Hanging Deer Feeders
Texas Hunter offers two hanging models for outdoors folk that want to suspend their feeders from a tripod or tree of their choice.
HF100W– This model has a capacity of 100 lbs and is an all-directional unit with baffle options to create various dispersion patterns.
TF300HB– This package includes a heavy-duty hanging bracket (HB1) for the TF300, so you can easily suspend it from your favorite tree or the optional 14′ EZ Lift Tripod system.
Gravity Deer Feeders
Gravity feeders often attract a broader range of wildlife throughout the day, as they are not limited to specific feeding times. Hunters should strategically position them in areas to shape movement patterns and distribute browsing pressure across the landscape. Texas Hunter offers a variety of patented free-feed gravity feeders that can also accommodate soybean or protein pellets.
PF300– This economical portable model is easy to fill and designed to minimize antler contact. It consists of a Powder-Coated 55-gallon barrel with heavy-duty legs, foot pads, and 24″ stabilizing stakes. Three ports with rain guards keep the corn or protein dry and fresh. A heavy-duty galvanized lid and special food-grade enamel coating hold 300 lb of corn or 250 lb of protein via patented feeder inserts that keep the feed flowing.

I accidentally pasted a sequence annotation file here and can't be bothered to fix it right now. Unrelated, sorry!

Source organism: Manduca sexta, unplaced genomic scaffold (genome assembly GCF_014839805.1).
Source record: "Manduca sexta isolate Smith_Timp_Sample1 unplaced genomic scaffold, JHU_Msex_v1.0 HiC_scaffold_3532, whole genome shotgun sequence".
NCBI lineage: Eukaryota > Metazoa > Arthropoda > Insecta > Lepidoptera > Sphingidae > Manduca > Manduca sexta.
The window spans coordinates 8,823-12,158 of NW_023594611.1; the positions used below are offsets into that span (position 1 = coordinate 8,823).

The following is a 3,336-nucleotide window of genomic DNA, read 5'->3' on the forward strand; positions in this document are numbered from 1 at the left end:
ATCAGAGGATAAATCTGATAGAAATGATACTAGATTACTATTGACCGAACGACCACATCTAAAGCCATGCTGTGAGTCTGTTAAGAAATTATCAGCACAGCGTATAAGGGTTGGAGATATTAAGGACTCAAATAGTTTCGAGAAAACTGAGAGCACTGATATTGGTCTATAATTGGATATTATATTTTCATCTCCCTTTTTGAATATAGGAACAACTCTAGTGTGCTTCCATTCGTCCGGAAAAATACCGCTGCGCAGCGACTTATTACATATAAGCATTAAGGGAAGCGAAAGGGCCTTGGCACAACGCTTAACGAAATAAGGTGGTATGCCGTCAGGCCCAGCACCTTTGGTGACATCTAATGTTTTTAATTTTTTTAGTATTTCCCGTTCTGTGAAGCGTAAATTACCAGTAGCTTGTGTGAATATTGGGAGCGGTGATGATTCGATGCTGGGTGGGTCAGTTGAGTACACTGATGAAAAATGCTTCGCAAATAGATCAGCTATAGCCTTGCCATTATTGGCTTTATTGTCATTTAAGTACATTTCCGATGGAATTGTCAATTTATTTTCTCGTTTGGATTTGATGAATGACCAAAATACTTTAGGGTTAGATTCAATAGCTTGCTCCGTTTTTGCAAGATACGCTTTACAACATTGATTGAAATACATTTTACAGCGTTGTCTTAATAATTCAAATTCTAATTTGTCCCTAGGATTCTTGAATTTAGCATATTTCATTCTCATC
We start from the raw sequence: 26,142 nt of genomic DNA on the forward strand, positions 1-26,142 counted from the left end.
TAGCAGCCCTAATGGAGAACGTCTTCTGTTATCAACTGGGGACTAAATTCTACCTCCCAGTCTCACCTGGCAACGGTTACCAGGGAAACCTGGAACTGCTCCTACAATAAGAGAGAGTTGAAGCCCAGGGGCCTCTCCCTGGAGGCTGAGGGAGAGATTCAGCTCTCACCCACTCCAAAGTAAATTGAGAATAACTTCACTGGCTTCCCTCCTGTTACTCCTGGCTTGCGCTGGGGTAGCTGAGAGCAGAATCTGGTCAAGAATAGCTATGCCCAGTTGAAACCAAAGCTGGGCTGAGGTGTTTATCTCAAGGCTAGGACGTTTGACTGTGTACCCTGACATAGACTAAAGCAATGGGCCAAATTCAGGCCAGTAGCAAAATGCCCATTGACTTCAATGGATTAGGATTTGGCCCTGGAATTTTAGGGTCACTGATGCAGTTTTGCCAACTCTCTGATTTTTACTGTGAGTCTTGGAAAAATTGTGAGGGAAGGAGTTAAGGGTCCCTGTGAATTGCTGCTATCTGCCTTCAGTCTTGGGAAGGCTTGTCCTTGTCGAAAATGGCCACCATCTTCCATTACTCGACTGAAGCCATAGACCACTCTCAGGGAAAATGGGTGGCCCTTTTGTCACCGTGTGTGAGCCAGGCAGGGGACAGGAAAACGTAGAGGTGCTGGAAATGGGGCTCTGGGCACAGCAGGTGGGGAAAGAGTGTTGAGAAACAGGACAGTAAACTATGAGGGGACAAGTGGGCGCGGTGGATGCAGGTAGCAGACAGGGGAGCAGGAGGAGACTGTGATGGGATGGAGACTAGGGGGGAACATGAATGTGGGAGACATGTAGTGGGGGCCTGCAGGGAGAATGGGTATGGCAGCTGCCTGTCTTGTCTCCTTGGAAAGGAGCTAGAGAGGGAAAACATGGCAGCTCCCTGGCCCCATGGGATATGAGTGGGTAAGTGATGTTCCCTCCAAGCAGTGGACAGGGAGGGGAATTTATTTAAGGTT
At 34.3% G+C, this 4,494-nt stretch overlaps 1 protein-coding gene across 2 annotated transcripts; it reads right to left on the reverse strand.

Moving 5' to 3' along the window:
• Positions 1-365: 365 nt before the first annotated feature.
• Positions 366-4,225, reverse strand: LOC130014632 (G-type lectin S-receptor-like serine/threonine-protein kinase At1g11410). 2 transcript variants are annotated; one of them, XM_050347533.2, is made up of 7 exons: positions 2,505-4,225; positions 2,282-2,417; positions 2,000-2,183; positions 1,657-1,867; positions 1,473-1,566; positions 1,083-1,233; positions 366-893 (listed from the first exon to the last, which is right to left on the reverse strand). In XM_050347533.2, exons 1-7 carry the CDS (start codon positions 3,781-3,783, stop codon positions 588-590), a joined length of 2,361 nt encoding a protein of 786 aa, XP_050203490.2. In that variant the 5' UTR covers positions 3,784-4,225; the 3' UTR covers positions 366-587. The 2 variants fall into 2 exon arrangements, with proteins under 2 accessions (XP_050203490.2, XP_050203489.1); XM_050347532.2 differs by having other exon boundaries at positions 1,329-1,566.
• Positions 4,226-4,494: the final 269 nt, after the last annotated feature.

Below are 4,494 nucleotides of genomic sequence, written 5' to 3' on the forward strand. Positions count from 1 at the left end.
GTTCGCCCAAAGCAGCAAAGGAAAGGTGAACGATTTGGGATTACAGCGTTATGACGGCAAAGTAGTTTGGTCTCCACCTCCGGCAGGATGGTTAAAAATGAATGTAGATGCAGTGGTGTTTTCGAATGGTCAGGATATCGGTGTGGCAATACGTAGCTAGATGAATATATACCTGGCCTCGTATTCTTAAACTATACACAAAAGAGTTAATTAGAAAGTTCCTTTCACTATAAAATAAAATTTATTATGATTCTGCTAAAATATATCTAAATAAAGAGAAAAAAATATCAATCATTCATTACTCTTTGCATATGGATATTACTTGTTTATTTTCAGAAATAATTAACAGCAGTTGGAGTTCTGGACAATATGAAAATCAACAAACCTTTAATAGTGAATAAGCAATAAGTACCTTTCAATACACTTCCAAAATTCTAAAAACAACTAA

PF1000L– This one-piece roto-molded model is UV resistant, rated for 1,000 lb of feed, and has adjustable baffles for volume and flow for each of its four feeding ports. It’s durable yet lightweight for easy set-up and comes with powder-coated heavy-duty steel legs with stakes, stainless-steel hardware, and a rigid, hinged lid for easy filling.
Texas Hunter has developed a line of patented roto-molded food-grade feeders that remain 26% cooler than steel. These feeders are tough enough to last a lifetime, with large feed ports and adjustable baffles that allow for different pellet sizes and feed volume control. They will never rust, and a built-in UV inhibitor helps to maintain the original appearance.